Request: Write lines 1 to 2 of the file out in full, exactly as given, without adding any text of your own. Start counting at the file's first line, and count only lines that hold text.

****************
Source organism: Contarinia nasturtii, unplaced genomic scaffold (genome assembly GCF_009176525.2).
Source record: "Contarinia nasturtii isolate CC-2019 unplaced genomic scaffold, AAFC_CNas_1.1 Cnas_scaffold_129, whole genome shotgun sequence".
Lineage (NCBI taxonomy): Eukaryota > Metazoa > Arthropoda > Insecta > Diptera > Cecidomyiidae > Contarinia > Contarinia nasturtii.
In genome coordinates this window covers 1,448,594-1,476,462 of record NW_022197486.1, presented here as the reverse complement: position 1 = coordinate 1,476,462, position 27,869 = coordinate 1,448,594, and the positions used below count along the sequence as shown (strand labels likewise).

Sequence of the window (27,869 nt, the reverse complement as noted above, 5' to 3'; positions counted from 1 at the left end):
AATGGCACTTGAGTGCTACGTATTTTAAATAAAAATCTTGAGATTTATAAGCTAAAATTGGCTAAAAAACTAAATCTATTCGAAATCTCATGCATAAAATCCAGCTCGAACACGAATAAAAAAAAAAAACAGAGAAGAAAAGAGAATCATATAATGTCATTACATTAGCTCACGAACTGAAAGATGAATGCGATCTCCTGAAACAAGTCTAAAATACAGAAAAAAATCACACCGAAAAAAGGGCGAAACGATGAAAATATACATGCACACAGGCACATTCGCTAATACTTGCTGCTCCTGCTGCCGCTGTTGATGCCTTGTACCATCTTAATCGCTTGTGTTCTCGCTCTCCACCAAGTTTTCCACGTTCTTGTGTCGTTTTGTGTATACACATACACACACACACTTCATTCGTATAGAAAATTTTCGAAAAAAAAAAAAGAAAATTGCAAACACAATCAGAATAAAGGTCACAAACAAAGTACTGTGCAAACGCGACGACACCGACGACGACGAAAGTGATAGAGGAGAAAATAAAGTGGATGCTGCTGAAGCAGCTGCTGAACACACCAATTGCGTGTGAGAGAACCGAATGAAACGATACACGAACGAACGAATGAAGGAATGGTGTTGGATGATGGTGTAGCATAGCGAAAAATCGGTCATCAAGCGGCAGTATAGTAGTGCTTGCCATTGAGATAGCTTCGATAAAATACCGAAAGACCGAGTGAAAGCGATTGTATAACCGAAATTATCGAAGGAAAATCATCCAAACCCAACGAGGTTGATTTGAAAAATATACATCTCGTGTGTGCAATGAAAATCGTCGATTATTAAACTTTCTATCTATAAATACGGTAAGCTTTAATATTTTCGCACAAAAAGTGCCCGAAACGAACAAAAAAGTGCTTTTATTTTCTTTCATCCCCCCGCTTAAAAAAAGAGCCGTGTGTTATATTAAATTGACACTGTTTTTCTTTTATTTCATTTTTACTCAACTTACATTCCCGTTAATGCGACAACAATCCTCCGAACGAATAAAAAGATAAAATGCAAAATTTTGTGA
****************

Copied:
Source organism: Contarinia nasturtii, unplaced genomic scaffold (genome assembly GCF_009176525.2).
Source record: "Contarinia nasturtii isolate CC-2019 unplaced genomic scaffold, AAFC_CNas_1.1 Cnas_scaffold_129, whole genome shotgun sequence".